Anthony Atala is the Director of the Wake Forest Institute for Regenerative Medicine, and the W.H. Boyce Professor and Chair of the Department of Urology at Wake Forest University. Dr. Atala is a practicing surgeon and a researcher in the area of regenerative medicine. His current work focuses on growing new human cells, tissues and organs.
Current Concepts and Changing Trends
Patients with diseased or injured organs may be treated with transplanted organs. There is a severe shortage of donor organs which is worsening yearly due to the aging population. Regenerative medicine and tissue engineering apply the principles of cell transplantation, material sciences, and bioengineering to construct biological substitutes that may restore and maintain normal function in diseased and injured tissues. Stem cells may offer a potentially limitless source of cells for tissue engineering applications and are opening new options for therapy. Recent advances that have occurred in regenerative medicine will be reviewed and applications of these new technologies that may offer novel therapies for patients with end-stage tissue and organ failure will be described.
Dr. Atala is a recipient of many awards, including the US Congress funded Christopher Columbus Foundation Award, bestowed on a living American who is currently working on a discovery that will significantly affect society, the World Technology Award in Health and Medicine, presented to individuals achieving significant, lasting progress, the Samuel D. Gross Prize, awarded every 5 years to a national leading surgical researcher by the Philadelphia Academy of Surgery, the Barringer Medal from the American Association of Genitourinary Surgeons, and the Gold Cystoscope award from the American Urological Association for advances in the field. In 2011 he was elected to the Institute of Medicine of the National Academy of Sciences.
Dr. Atala was named by Scientific American as a Medical Treatments Leader of the Year for his contributions to the fields of cell, tissue and organ regeneration. Dr. Atala’s work was listed as Time Magazine’s top 10 medical breakthroughs of the year, and as Discover Magazine`s Number 1 Top Science Story of the Year in the field of medicine in 2007. A Time Magazine poll ranked Dr. Atala as the 56th most influential person of the year in 2007. In 2009 Dr. Atala was featured in U.S. News & World Report as one of 14 Pioneers of Medical Progress in the 21st Century, and his work in 2010 was listed by Smithsonian Magazine as one of 40 things to know about the next 40 years. Dr. Atala’ work was listed in the Huffington post as one of 18 great ideas of 2011, and in Time Magazine as one of the top 5 medical breakthroughs of the year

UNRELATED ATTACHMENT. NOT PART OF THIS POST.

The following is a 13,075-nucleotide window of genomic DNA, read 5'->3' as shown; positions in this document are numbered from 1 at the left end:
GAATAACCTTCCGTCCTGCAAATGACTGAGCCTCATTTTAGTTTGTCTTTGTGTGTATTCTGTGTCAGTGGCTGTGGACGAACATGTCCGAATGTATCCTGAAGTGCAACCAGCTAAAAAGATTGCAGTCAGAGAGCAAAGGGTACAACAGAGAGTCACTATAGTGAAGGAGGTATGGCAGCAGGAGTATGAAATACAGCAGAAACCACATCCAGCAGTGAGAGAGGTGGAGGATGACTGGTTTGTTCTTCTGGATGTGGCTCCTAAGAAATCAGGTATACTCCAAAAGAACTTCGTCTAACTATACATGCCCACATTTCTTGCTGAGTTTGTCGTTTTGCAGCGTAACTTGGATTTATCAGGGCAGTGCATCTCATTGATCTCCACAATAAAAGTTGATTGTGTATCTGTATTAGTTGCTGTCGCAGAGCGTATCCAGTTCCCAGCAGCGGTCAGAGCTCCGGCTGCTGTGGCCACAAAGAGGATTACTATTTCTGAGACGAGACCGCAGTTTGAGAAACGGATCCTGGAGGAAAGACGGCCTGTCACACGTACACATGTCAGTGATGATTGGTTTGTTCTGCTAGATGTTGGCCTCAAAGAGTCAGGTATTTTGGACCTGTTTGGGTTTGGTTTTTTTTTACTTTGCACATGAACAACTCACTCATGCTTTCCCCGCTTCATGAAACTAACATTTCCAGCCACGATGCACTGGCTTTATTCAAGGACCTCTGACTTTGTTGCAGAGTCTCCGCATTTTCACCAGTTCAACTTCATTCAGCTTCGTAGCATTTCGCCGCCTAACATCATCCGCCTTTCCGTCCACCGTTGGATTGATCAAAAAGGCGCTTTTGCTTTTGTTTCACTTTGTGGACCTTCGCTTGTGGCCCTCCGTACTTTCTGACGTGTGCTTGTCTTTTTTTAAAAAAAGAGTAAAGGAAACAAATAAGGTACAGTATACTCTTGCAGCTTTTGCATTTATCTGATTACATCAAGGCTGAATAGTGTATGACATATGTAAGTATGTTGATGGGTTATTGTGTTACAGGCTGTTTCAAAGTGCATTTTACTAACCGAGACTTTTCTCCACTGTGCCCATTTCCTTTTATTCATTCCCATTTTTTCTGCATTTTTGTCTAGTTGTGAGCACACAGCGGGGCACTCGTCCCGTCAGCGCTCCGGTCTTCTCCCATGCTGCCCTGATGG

Dr. Atala has led or served several national professional and government committees, including the National Institutes of Health working group on Cells and Developmental Biology, the National Institutes of Health Bioengineering Consortium, and the National Cancer Institute’s Advisory Board. Dr. Atala heads a team of approximately 300 physicians and researchers. Ten applications of technologies developed in Dr. Atala’s laboratory have been used clinically. He is the editor of twelve books, including Principles of Regenerative Medicine, Foundations of Regenerative Medicine, Methods of Tissue Engineering, and Minimally Invasive Urology. He has published more than 300 journal articles and has applied for or received over 200 national and international patents.
The Hubbard Howe Jr. Distinguished Professor of Biochemical Engineering and Professor of Bioengineering, UC Berkeley
Director of the Physical Biosciences Division, Lawrence Berkeley Laboratory and the Synthetic Biology Engineering Research Center,
CEO of the Joint BioEnergy Institute
Synthetic Biology for Synthetic Fuels
Today, carbon-rich fossil fuels, primarily oil, coal and natural gas, provide 85% of the energy consumed in the United States. As world demand increases, oil reserves may become rapidly depleted. Fossil fuel use increases CO2 emissions and raises the risk of global warming. The high-energy content of liquid hydrocarbon fuels makes them the preferred energy source for all modes of transportation. In the US alone, transportation consumes around 13.8 million barrels of oil per day and generates over 0.5 gigatons of carbon per year. This release of greenhouse gases has spurred research into alternative, non-fossil energy sources. Among the options (nuclear, concentrated solar thermal, geothermal, hydroelectric, wind, solar and biomass), only biomass has the potential to provide a high-energy-content transportation fuel. Biomass is a renewable resource that can be converted into carbon-neutral transportation fuels.